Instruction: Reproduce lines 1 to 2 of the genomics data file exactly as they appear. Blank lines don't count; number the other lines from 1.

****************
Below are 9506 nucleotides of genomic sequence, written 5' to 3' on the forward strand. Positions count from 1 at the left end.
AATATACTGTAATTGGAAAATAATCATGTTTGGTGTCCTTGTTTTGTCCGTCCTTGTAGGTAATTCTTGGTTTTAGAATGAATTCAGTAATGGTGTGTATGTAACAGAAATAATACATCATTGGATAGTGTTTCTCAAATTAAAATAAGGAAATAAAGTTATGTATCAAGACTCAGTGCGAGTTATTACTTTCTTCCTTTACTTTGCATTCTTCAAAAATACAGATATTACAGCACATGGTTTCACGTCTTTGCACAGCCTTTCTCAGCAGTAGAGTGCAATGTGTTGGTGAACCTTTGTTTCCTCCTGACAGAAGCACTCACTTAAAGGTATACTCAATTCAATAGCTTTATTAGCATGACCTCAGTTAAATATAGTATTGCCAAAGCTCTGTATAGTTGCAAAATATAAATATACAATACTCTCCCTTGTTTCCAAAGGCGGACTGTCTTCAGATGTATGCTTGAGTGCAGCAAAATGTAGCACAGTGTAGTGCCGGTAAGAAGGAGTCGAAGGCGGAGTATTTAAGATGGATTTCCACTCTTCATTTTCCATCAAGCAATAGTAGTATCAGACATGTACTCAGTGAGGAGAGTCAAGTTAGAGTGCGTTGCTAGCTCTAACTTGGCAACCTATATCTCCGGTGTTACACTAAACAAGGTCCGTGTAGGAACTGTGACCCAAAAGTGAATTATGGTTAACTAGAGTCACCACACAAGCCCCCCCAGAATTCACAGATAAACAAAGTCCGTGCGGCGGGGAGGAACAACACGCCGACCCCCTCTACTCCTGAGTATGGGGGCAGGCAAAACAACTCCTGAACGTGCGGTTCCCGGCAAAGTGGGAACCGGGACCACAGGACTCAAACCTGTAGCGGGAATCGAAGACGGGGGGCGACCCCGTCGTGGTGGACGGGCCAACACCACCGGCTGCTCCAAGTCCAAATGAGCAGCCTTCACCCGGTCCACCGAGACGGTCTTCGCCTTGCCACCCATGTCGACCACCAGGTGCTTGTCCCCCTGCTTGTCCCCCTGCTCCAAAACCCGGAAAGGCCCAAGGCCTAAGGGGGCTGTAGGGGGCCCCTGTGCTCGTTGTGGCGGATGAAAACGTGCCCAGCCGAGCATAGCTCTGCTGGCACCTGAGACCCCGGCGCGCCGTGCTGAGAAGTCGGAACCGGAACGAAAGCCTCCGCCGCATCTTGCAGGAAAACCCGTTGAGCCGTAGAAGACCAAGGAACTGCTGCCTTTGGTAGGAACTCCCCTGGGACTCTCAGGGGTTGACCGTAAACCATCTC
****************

Below are 9506 nucleotides of genomic sequence, written 5' to 3' on the forward strand. Positions count from 1 at the left end.
AATATACTGTAATTGGAAAATAATCATGTTTGGTGTCCTTGTTTTGTCCGTCCTTGTAGGTAATTCTTGGTTTTAGAATGAATTCAGTAATGGTGTGTATGTAACAGAAATAATACATCATTGGATAGTGTTTCTCAAATTAAAATAAGGAAATAAAGTTATGTATCAAGACTCAGTGCGAGTTATTACTTTCTTCCTTTACTTTGCATTCTTCAAAAATACAGATATTACAGCACATGGTTTCACGTCTTTGCACAGCCTTTCTCAGCAGTAGAGTGCAATGTGTTGGTGAACCTTTGTTTCCTCCTGACAGAAGCACTCACTTAAAGGTATACTCAATTCAATAGCTTTATTAGCATGACCTCAGTTAAATATAGTATTGCCAAAGCTCTGTATAGTTGCAAAATATAAATATACAATACTCTCCCTTGTTTCCAAAGGCGGACTGTCTTCAGATGTATGCTTGAGTGCAGCAAAATGTAGCACAGTGTAGTGCCGGTAAGAAGGAGTCGAAGGCGGAGTATTTAAGATGGATTTCCACTCTTCATTTTCCATCAAGCAATAGTAGTATCAGACATGTACTCAGTGAGGAGAGTCAAGTTAGAGTGCGTTGCTAGCTCTAACTTGGCAACCTATATCTCCGGTGTTACACTAAACAAGGTCCGTGTAGGAACTGTGACCCAAAAGTGAATTATGGTTAACTAGAGTCACCACACAAGCCCCCCCAGAATTCACAGATAAACAAAGTCCGTGCGGCGGGGAGGAACAACACGCCGACCCCCTCTACTCCTGAGTATGGGGGCAGGCAAAACAACTCCTGAACGTGCGGTTCCCGGCAAAGTGGGAACCGGGACCACAGGACTCAAACCTGTAGCGGGAATCGAAGACGGGGGGCGACCCCGTCGTGGTGGACGGGCCAACACCACCGGCTGCTCCAAGTCCAAATGAGCAGCCTTCACCCGGTCCACCGAGACGGTCTTCGCCTTGCCACCCATGTCGACCACCAGGTGCTTGTCCCCCTGCTTGTCCCCCTGCTCCAAAACCCGGAAAGGCCCAAGGCCTAAGGGGGCTGTAGGGGGCCCCTGTGCTCGTTGTGGCGGATGAAAACGTGCCCAGCCGAGCATAGCTCTGCTGGCACCTGAGACCCCGGCGCGCCGTGCTGAGAAGTCGGAACCGGAACGAAAGCCTCCGCCGCATCTTGCAGGAAAACCCGTTGAGCCGTAGAAGACCAAGGAACTGCTGCCTTTGGTAGGAACTCCCCTGGGACTCTCAGGGGTTGACCGTAAACCATCTC